The Biden administration is set to award a $3.4 billion grant to New York to extend the Second Avenue Subway up to 125th Street, Senate Majority Leader Charles Schumer and U.S. Rep. Adriano Espaillat announced on Tuesday.
The Federal Transit Administration (FTA) grant will fund a little less than half of the cost of Phase 2 of the Second Avenue Subway project. The grant, funded by the 2021 federal infrastructure bill, is the largest in the history of the FTA’s Capital Investment Grant program, which provides money for transit capital projects.
Phase 2 will bring Q train service up to East Harlem, a densely populated neighborhood long lacking in mass transit options.
“This grant is significant not only in its size, but also in where it’s going,” Schumer said in a statement. “The funds will be used to build public transit in a neighborhood that has been neglected for far too long.”
The grant was first reported Tuesday by the New York Daily News.
Transit officials say construction on the long-stewing project will finally get underway by the end of this year, and the MTA has already begun the costly process of acquiring East Side property necessary for the construction of subway stations, ventilation, and power facilities, as well as staging areas to get huge tunnel boring machines underground. Once construction is underway, the MTA estimates completion within 7-to-8 years.
After more than 80 years and numerous false starts, Phase 1 of the Second Avenue Subway finally opened to great fanfare in 2017, extending the Q train up to 96th Street on the Upper East Side.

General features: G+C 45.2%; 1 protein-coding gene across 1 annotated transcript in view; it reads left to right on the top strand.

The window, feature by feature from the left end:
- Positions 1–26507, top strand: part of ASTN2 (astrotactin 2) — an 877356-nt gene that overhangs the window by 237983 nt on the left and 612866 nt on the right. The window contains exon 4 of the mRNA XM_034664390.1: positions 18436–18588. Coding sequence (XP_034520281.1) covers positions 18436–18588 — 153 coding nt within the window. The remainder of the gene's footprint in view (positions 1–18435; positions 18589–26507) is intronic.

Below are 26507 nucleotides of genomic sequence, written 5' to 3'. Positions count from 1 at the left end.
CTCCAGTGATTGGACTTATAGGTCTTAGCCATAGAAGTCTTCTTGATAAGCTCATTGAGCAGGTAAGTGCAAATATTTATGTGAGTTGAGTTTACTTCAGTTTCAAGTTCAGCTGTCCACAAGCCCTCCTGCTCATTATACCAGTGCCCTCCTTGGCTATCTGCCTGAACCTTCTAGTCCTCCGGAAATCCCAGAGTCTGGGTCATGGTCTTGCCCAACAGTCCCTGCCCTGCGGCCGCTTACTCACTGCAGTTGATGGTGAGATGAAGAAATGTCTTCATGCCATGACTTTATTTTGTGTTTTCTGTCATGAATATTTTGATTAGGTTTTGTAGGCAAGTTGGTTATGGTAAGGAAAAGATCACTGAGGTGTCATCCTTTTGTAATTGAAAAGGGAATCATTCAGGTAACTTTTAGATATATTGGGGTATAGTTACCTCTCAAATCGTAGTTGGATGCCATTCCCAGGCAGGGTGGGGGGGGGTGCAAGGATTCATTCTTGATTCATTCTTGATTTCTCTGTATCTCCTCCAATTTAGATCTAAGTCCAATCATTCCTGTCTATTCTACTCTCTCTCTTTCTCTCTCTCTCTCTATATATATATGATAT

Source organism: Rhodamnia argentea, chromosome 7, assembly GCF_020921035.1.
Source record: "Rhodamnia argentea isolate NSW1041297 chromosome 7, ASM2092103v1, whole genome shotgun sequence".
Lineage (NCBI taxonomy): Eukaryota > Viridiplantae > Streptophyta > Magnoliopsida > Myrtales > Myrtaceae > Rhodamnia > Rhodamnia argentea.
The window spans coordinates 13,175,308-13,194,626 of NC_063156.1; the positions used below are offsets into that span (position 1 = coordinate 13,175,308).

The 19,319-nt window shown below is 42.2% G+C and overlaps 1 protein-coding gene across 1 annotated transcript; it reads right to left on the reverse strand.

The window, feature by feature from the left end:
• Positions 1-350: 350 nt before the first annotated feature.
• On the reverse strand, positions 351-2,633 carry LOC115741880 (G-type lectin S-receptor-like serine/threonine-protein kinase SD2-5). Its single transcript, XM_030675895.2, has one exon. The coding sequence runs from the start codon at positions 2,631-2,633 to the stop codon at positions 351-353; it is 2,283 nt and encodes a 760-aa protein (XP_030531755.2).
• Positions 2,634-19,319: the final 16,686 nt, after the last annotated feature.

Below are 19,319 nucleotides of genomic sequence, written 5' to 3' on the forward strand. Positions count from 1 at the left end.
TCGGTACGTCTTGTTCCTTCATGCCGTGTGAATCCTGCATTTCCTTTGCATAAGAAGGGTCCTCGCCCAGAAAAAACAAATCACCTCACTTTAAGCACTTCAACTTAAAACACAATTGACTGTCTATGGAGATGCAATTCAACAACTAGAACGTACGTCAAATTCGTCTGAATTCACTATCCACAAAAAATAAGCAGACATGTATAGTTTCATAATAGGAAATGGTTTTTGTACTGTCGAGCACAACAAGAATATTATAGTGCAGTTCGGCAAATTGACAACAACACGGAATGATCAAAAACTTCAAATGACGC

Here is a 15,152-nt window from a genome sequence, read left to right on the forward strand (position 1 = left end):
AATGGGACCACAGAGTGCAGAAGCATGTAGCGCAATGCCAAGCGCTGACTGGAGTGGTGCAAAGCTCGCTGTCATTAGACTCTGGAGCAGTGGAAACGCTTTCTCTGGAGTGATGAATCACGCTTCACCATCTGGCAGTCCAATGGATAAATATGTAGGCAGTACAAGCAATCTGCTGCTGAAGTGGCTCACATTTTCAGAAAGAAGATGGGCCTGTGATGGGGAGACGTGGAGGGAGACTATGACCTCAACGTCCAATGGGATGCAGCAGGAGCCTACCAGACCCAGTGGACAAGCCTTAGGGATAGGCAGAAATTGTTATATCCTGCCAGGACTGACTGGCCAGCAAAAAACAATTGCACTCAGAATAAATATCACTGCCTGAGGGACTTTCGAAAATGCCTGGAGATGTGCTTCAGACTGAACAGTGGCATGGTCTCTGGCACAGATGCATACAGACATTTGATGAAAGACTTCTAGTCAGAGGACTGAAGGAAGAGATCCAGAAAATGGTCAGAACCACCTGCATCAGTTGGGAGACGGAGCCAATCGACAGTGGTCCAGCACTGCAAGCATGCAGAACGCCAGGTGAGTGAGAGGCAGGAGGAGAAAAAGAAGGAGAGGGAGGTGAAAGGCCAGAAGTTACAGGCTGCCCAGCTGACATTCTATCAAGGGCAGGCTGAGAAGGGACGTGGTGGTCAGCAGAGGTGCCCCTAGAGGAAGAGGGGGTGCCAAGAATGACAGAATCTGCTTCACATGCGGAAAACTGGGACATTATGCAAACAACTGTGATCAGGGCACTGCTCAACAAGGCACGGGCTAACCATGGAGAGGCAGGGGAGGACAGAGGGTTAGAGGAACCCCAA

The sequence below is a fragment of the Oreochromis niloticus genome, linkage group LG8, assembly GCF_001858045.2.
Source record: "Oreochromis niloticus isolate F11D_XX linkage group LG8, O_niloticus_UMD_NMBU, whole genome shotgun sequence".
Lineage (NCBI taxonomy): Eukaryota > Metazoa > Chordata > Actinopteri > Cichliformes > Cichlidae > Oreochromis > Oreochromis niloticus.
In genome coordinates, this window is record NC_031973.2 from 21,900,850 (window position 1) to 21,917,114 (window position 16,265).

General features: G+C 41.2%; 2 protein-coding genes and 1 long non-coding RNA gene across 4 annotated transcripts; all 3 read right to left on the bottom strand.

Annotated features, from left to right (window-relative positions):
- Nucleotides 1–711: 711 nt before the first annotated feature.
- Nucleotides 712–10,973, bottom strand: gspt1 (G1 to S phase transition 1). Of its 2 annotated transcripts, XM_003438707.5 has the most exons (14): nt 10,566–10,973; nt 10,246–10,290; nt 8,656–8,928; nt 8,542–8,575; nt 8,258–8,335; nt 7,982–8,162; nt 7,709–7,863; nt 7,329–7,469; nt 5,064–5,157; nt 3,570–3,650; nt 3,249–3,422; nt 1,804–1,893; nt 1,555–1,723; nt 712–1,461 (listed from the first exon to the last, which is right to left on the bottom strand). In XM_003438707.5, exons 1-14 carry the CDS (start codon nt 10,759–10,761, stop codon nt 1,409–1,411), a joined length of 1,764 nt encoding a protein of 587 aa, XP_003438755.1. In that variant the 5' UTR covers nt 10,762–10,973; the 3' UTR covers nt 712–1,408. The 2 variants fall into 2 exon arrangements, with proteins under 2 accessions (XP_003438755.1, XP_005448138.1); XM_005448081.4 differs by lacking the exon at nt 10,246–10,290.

On a per-mile basis, Phase 1 was one of the most expensive transit infrastructure projects in world history, ultimately costing $4.6 billion for 1.8 miles of new rail.
Phase 2 is set to be even costlier: the MTA pegs the cost of the 1.5-mile extension to 125th Street and Lexington Avenue — where the Q will connect to the 4/5/6 line — at $7.7 billion, including the cost of servicing debt. That’s despite the fact that much of the stretch will utilize an existing tunnel under Second Avenue, between 110th and 120th streets, built in the 1970s as part of an effort to complete the project. The efforts were abandoned amid the city’s brush with bankruptcy that decade.
Planners have long envisioned the Second Avenue Subway bringing service all the way down the east side, extending south down Second Avenue from Harlem all the way to Hanover Square in the Financial District.
But in its recent 20-year needs assessment, transit officials broached a different, largely unconsidered possibility: extending the Q west along 125th Street, connecting to various other lines and enabling new transfers for riders heading to and from upper Manhattan and the Bronx.
Spokespersons for Gov. Kathy Hochul did not immediately return requests for comment. The MTA declined to comment.
The grant proposal will now be sent to Congress for two weeks of review.